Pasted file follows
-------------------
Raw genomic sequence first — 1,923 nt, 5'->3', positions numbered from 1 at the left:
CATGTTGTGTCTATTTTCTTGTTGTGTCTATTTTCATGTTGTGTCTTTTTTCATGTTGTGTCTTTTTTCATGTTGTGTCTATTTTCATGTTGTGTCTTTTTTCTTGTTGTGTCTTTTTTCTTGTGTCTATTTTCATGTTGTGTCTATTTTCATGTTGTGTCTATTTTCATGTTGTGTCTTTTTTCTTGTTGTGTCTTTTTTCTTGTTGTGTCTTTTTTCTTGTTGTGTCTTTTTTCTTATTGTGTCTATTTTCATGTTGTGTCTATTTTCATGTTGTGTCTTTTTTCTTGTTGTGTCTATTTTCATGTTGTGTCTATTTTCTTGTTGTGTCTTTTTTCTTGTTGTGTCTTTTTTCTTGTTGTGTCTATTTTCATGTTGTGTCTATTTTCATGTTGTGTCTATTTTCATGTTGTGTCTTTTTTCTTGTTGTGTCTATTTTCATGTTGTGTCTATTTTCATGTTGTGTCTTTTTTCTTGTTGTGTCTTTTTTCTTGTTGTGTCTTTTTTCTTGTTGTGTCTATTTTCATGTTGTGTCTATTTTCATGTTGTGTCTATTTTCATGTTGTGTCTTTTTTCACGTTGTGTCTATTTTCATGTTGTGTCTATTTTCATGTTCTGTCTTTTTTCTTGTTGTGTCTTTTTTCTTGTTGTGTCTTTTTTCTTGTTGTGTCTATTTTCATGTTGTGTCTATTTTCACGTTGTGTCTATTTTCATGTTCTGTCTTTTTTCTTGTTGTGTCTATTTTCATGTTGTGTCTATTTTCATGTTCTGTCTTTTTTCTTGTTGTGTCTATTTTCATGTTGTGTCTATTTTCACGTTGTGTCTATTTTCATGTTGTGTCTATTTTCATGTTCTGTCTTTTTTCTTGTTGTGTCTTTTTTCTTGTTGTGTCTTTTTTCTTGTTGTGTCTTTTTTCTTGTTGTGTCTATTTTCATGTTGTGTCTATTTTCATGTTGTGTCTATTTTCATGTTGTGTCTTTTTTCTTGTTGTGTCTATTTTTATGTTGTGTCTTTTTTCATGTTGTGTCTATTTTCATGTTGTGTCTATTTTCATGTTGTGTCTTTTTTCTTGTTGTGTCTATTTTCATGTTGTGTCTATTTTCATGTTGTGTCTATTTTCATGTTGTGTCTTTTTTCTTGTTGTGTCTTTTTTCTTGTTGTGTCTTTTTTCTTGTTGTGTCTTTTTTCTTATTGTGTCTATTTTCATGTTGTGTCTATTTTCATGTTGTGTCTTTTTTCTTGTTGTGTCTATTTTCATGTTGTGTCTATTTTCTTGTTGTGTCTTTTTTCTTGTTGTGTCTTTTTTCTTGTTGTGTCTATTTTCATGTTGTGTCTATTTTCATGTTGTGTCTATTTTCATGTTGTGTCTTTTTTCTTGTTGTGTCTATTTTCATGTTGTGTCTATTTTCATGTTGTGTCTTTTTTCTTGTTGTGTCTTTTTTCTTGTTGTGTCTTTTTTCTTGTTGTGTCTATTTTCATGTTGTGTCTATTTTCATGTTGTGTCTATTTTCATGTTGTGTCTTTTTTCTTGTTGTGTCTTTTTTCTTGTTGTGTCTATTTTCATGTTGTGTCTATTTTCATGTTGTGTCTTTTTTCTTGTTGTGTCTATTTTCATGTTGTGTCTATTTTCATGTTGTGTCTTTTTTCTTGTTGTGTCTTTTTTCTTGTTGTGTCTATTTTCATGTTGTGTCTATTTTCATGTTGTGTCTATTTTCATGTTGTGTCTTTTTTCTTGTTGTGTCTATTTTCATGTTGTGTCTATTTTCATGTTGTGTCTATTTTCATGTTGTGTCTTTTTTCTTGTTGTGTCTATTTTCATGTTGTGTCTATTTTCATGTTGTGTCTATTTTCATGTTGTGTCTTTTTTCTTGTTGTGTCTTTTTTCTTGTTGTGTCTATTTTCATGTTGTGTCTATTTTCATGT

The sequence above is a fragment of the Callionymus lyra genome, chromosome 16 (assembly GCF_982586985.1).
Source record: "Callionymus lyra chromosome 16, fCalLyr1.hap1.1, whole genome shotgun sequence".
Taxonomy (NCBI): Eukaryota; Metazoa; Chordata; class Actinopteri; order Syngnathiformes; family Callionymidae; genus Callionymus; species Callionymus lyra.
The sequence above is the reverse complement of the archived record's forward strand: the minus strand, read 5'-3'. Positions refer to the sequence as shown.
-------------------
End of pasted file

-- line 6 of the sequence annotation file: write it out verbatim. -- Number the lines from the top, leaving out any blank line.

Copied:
The sequence above is the reverse complement of the archived record's forward strand: the minus strand, read 5'-3'. Positions refer to the sequence as shown.